Opko Health (OPK) is a pharmaceutical and diagnostics company serving the in-office patient care and cancer treatment markets. The company is developing new solutions for the diagnosis and treatment of cancerous and neurodegenerative ailments, with FDA approval deadlines in upcoming years. Opko Health has a team of executives who have previously founded billion-dollar companies and who have been aggressively pursuing strategic acquisitions, but investors are wondering about the specific situation in 2012. Is Opko Health a good investment now? If Opko Health does not have a drug candidate in Phase III trial, what are the near-term catalysts that could benefit shareholders? Finally, what is the meaning of the large insider purchases of Opko Health common stock (over $30 million during the past 12 months), and how does this relate to the short interest of over 17% of the float?
This article will provide a more detailed analysis of Opko Health's situation in late March 2012. It will provide a glimpse into the financial strength and viability of the organization. For investors considering an investment in Opko Health ahead of upcoming catalysts, this can serve as a primer for due diligence and personal consulting of a registered financial advisor.
Financial statements in early 2012 indicate that Opko Health has no liquidity problems, with total liabilities being a small percentage of total cash. Per SEC filings, the cash burn rate is such that Opko Health will not need to raise additional financing for at least two years. Moreover, if management chooses to raise additional cash, filings indicate that Opko Health's annual burn rate of less than $30 million is less than 2% of the market capitalization of the $1.43 billion company, anyway.
Shares of Opko Health have outperformed the S&P 500 Index by over 20% over the past 12 months. This strength is attributable to several factors, including the current state of worldwide diagnostic cancer needs and Opko Health's focus on capitalizing on entrenched inefficiencies of in-office patient care. For example, costly biopsies and blood tests prevent many cancer patients from early detection of disease, and Opko Health is aggressively pursuing solutions for early detection at less than $35 per patient test. Likewise, blood tests currently require a time-consuming hospital procedure and large expenses, and Opko Health is developing a credit card-sized portable computer that can perform the same test in 10 minutes with only a single drop of blood.
Opko Health's cancer diagnosis wing and the recent modernization of its instrumentation wing have boosted the demand for the company's products across the world. Cash flow has been improving on a quarterly basis over the past year, and the company now employs over 200 full-time staff who generate over $30 million in annual revenues. Improving industry trends and increased demand have also caused management to invest heavily into its pipeline drug candidates, including three drugs already in FDA clinical test phases.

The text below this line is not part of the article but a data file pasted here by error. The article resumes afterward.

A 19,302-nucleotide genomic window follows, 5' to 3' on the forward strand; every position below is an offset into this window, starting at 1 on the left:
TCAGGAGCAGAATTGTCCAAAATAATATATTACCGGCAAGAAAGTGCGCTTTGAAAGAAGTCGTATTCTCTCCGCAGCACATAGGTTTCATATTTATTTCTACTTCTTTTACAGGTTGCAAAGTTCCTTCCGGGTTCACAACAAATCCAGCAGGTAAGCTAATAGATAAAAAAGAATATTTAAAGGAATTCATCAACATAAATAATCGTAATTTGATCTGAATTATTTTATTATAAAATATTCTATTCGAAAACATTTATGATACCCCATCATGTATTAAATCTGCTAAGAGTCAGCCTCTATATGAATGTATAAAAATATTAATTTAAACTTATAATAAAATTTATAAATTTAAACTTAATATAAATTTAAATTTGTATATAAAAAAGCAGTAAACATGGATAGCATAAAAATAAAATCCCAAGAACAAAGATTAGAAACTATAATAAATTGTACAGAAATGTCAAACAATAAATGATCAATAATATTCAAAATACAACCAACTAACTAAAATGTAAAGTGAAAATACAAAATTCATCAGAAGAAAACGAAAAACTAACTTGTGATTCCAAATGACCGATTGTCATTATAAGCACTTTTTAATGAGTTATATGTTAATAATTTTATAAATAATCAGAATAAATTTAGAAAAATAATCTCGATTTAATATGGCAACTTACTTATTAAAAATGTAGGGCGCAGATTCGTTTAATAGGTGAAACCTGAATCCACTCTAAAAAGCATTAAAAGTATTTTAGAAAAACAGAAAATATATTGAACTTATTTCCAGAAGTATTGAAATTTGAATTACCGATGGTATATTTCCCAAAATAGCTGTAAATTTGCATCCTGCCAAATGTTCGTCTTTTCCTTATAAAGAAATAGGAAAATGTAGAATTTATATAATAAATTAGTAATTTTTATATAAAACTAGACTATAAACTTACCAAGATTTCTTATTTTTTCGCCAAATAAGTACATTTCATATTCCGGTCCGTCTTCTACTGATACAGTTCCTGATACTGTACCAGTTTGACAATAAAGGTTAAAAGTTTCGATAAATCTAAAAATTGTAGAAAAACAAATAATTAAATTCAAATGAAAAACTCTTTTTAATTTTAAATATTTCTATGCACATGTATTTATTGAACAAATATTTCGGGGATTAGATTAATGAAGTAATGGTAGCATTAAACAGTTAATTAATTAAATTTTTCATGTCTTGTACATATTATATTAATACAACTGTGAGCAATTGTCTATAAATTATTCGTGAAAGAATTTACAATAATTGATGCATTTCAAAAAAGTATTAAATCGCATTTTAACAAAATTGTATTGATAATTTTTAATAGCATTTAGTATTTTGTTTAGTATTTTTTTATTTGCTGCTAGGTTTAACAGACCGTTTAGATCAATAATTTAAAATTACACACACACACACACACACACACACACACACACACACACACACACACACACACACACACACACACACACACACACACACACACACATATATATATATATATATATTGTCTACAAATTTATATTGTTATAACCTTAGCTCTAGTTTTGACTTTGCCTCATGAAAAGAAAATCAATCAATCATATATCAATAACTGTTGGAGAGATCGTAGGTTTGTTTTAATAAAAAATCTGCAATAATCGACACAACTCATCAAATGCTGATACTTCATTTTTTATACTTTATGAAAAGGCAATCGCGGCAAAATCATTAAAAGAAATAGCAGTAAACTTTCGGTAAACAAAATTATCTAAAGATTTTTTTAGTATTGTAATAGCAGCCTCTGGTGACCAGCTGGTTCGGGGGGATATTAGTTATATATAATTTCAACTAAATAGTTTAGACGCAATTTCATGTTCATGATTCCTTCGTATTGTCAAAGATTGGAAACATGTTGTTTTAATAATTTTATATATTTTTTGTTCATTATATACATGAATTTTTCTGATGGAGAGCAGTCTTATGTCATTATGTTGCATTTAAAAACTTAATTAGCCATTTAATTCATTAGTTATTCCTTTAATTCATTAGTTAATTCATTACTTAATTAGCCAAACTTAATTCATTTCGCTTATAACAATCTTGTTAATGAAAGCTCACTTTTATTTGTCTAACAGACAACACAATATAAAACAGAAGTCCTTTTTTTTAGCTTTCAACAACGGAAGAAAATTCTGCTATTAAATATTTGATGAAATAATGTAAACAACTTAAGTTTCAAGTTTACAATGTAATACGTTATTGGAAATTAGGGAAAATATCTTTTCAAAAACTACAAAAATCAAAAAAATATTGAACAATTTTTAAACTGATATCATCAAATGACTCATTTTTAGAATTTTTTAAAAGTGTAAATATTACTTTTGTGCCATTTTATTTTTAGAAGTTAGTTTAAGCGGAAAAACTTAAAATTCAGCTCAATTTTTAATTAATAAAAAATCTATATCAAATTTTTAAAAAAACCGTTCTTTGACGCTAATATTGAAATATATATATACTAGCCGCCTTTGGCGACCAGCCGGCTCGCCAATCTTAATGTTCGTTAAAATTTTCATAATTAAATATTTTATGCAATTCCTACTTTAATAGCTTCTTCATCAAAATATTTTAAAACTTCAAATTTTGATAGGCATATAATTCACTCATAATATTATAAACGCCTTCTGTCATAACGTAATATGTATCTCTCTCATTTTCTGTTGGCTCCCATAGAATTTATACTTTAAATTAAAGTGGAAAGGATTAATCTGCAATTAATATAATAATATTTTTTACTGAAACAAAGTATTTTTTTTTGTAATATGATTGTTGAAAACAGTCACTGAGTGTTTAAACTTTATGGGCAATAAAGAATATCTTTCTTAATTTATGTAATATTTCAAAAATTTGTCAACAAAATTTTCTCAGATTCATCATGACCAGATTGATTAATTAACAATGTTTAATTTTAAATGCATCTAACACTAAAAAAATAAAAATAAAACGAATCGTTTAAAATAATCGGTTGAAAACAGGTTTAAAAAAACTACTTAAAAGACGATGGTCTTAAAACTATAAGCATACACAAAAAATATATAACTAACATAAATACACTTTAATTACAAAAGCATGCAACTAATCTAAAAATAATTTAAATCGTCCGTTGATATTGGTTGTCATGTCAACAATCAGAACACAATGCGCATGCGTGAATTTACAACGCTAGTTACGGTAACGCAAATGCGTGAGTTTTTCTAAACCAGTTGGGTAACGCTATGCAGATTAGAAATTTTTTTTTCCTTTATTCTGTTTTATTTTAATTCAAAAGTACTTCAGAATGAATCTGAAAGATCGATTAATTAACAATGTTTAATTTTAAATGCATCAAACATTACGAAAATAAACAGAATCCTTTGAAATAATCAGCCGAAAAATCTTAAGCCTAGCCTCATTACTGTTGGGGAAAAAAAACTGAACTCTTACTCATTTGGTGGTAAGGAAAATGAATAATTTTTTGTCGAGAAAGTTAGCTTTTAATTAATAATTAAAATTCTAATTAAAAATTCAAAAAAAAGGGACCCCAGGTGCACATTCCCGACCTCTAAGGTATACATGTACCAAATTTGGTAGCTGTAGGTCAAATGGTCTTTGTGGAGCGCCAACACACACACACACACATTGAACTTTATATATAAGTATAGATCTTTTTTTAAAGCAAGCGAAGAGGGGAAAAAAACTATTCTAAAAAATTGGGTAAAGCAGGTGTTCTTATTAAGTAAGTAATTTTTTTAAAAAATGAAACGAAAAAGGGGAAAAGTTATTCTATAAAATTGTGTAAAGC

Many investors understand that there are long-term catalysts for Opko Health, but they are nevertheless concerned about near-term catalysts. They ask what could drive up the price of Opko Health shares during 2012. In response, although expedited clinical advancement of a drug candidate or a major buyout of Opko Health's portfolio by a large pharmaceutical firm are obvious possibilities, there is also a less obvious situation developing in late March 2012. Some investors have noticed that CEO Dr. Philip Frost (who launched and sold Key Pharma for $600 million and then launched and sold Ivax for over $7 billion) has been buying back Opko Health shares in the open market in substantial amounts. Indeed, Dr. Frost has bought over $20 million shares of common stock in the past year alone and owns over 110 million shares, continuing to add more shares almost every week. Investors know that Dr. Frost is worth over $2 billion personally--more than the entire market capitalization of Opko Health--and his appetite for buying shares for his personal account is apparently not declining. Indeed, he already owns around half the company's shares and, when added to over 13% institutional ownership (led by Vanguard), Opko Health's short interest of over 17% does legitimately raise the question as to whether Opko Health might set up for a short squeeze in 2012. No one can predict an event like this with any certainty, but nevertheless, short-sellers should at least stay aware of the high institutional and insider ownership of Opko Health.
Long-term investors do not typically concern themselves with short squeeze speculation. Just as there could be a short squeeze, there could also be sudden negative news. The stock market is always uncertain. The most important aspects of Opko Health remain--as with any pharmaceutical company--in its actual portfolio: Doxovir, Peptoides, Aquashunt, SCH 900978, H1N1/H5H1 flu vaccines, and diagnostic kits for cancer and Alzheimer's diseases. These portfolio items reflect billions in potential revenues, but the cash flow is still uncertain until the government grants approval and manufacturing is completed. Such are the risks of almost any pharmaceutical investment.
Should the reader care to continue studying Opko Health and whether it should be added to a personal investment portfolio, regulatory filings and a discussion with a certified financial planner are great next steps. Hopefully the reader found this article to be a helpful primer on the broad issues regarding Opko Heath (NYSE: ).